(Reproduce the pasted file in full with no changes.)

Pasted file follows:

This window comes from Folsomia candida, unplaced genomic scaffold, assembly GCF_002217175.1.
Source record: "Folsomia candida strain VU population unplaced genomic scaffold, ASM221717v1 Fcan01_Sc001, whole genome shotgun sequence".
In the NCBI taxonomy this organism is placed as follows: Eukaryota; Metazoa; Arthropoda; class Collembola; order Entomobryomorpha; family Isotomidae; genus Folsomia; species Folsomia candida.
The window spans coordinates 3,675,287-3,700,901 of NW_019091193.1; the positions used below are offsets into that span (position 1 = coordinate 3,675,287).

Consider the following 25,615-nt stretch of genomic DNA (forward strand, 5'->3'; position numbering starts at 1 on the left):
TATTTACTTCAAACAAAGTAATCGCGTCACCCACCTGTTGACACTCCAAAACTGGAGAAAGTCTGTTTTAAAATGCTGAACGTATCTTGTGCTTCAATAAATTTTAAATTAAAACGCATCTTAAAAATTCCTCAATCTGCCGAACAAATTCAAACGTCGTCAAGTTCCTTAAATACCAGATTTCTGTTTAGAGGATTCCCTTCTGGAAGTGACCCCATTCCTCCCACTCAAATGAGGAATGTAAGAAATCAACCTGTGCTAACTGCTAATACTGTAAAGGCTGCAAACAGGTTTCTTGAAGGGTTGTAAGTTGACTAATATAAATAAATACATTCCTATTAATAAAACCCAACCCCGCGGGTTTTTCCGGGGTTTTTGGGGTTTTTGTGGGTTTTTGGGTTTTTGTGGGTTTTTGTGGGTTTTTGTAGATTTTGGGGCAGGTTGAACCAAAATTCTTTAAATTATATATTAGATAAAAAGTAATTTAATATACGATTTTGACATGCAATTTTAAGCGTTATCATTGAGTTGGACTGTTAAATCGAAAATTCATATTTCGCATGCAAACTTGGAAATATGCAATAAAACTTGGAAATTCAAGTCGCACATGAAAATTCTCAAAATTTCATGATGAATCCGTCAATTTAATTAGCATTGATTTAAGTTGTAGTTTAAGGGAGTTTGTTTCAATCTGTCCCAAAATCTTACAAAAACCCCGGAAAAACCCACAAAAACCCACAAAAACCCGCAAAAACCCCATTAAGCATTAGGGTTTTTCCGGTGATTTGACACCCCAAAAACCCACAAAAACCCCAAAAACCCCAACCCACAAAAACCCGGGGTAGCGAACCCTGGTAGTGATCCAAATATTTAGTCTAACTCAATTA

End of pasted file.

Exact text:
This window comes from Folsomia candida, unplaced genomic scaffold, assembly GCF_002217175.1.
Source record: "Folsomia candida strain VU population unplaced genomic scaffold, ASM221717v1 Fcan01_Sc001, whole genome shotgun sequence".
In the NCBI taxonomy this organism is placed as follows: Eukaryota; Metazoa; Arthropoda; class Collembola; order Entomobryomorpha; family Isotomidae; genus Folsomia; species Folsomia candida.
The window spans coordinates 3,675,287-3,700,901 of NW_019091193.1; the positions used below are offsets into that span (position 1 = coordinate 3,675,287).

Consider the following 25,615-nt stretch of genomic DNA (forward strand, 5'->3'; position numbering starts at 1 on the left):
TATTTACTTCAAACAAAGTAATCGCGTCACCCACCTGTTGACACTCCAAAACTGGAGAAAGTCTGTTTTAAAATGCTGAACGTATCTTGTGCTTCAATAAATTTTAAATTAAAACGCATCTTAAAAATTCCTCAATCTGCCGAACAAATTCAAACGTCGTCAAGTTCCTTAAATACCAGATTTCTGTTTAGAGGATTCCCTTCTGGAAGTGACCCCATTCCTCCCACTCAAATGAGGAATGTAAGAAATCAACCTGTGCTAACTGCTAATACTGTAAAGGCTGCAAACAGGTTTCTTGAAGGGTTGTAAGTTGACTAATATAAATAAATACATTCCTATTAATAAAACCCAACCCCGCGGGTTTTTCCGGGGTTTTTGGGGTTTTTGTGGGTTTTTGGGTTTTTGTGGGTTTTTGTGGGTTTTTGTAGATTTTGGGGCAGGTTGAACCAAAATTCTTTAAATTATATATTAGATAAAAAGTAATTTAATATACGATTTTGACATGCAATTTTAAGCGTTATCATTGAGTTGGACTGTTAAATCGAAAATTCATATTTCGCATGCAAACTTGGAAATATGCAATAAAACTTGGAAATTCAAGTCGCACATGAAAATTCTCAAAATTTCATGATGAATCCGTCAATTTAATTAGCATTGATTTAAGTTGTAGTTTAAGGGAGTTTGTTTCAATCTGTCCCAAAATCTTACAAAAACCCCGGAAAAACCCACAAAAACCCACAAAAACCCGCAAAAACCCCATTAAGCATTAGGGTTTTTCCGGTGATTTGACACCCCAAAAACCCACAAAAACCCCAAAAACCCCAACCCACAAAAACCCGGGGTAGCGAACCCTGGTAGTGATCCAAATATTTAGTCTAACTCAATTA